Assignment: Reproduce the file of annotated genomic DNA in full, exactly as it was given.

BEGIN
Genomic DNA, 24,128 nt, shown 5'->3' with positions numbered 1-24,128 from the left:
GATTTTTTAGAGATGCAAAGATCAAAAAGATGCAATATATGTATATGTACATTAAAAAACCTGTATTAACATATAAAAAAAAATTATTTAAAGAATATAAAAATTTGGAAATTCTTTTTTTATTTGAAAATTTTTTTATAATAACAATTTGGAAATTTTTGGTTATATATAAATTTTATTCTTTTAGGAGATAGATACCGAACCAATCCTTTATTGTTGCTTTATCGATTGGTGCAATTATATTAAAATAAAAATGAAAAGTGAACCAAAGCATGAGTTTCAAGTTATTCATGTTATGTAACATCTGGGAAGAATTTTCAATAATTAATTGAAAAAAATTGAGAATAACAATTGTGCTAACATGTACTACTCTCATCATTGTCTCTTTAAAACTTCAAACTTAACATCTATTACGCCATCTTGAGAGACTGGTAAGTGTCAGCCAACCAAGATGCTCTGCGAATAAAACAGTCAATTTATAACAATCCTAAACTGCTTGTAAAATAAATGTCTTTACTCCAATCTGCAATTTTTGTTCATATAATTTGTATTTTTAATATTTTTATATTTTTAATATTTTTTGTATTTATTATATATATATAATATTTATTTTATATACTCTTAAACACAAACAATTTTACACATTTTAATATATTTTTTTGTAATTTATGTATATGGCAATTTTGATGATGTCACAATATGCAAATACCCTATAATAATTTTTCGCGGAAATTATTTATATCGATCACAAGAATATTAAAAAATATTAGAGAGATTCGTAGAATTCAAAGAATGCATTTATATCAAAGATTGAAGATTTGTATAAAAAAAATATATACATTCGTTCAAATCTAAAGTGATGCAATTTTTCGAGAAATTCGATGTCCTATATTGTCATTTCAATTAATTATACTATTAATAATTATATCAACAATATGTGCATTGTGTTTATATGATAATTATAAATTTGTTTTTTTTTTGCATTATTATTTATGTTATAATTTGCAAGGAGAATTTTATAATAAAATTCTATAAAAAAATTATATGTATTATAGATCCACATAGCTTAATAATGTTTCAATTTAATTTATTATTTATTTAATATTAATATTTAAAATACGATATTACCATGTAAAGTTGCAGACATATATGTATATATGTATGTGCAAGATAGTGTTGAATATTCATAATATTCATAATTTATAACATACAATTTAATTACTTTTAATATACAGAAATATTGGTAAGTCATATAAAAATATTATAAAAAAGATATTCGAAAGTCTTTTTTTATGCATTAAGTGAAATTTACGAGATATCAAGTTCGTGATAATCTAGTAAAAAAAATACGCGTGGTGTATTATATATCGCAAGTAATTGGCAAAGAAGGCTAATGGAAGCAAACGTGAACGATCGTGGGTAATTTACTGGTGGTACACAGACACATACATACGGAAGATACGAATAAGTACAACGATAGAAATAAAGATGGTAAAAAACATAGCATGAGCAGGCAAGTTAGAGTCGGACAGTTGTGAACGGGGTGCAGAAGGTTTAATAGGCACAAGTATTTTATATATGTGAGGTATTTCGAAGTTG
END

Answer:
Genomic DNA, 24,128 nt, shown 5'->3' with positions numbered 1-24,128 from the left:
GATTTTTTAGAGATGCAAAGATCAAAAAGATGCAATATATGTATATGTACATTAAAAAACCTGTATTAACATATAAAAAAAAATTATTTAAAGAATATAAAAATTTGGAAATTCTTTTTTTATTTGAAAATTTTTTTATAATAACAATTTGGAAATTTTTGGTTATATATAAATTTTATTCTTTTAGGAGATAGATACCGAACCAATCCTTTATTGTTGCTTTATCGATTGGTGCAATTATATTAAAATAAAAATGAAAAGTGAACCAAAGCATGAGTTTCAAGTTATTCATGTTATGTAACATCTGGGAAGAATTTTCAATAATTAATTGAAAAAAATTGAGAATAACAATTGTGCTAACATGTACTACTCTCATCATTGTCTCTTTAAAACTTCAAACTTAACATCTATTACGCCATCTTGAGAGACTGGTAAGTGTCAGCCAACCAAGATGCTCTGCGAATAAAACAGTCAATTTATAACAATCCTAAACTGCTTGTAAAATAAATGTCTTTACTCCAATCTGCAATTTTTGTTCATATAATTTGTATTTTTAATATTTTTATATTTTTAATATTTTTTGTATTTATTATATATATATAATATTTATTTTATATACTCTTAAACACAAACAATTTTACACATTTTAATATATTTTTTTGTAATTTATGTATATGGCAATTTTGATGATGTCACAATATGCAAATACCCTATAATAATTTTTCGCGGAAATTATTTATATCGATCACAAGAATATTAAAAAATATTAGAGAGATTCGTAGAATTCAAAGAATGCATTTATATCAAAGATTGAAGATTTGTATAAAAAAAATATATACATTCGTTCAAATCTAAAGTGATGCAATTTTTCGAGAAATTCGATGTCCTATATTGTCATTTCAATTAATTATACTATTAATAATTATATCAACAATATGTGCATTGTGTTTATATGATAATTATAAATTTGTTTTTTTTTTGCATTATTATTTATGTTATAATTTGCAAGGAGAATTTTATAATAAAATTCTATAAAAAAATTATATGTATTATAGATCCACATAGCTTAATAATGTTTCAATTTAATTTATTATTTATTTAATATTAATATTTAAAATACGATATTACCATGTAAAGTTGCAGACATATATGTATATATGTATGTGCAAGATAGTGTTGAATATTCATAATATTCATAATTTATAACATACAATTTAATTACTTTTAATATACAGAAATATTGGTAAGTCATATAAAAATATTATAAAAAAGATATTCGAAAGTCTTTTTTTATGCATTAAGTGAAATTTACGAGATATCAAGTTCGTGATAATCTAGTAAAAAAAATACGCGTGGTGTATTATATATCGCAAGTAATTGGCAAAGAAGGCTAATGGAAGCAAACGTGAACGATCGTGGGTAATTTACTGGTGGTACACAGACACATACATACGGAAGATACGAATAAGTACAACGATAGAAATAAAGATGGTAAAAAACATAGCATGAGCAGGCAAGTTAGAGTCGGACAGTTGTGAACGGGGTGCAGAAGGTTTAATAGGCACAAGTATTTTATATATGTGAGGTATTTCGAAGTTG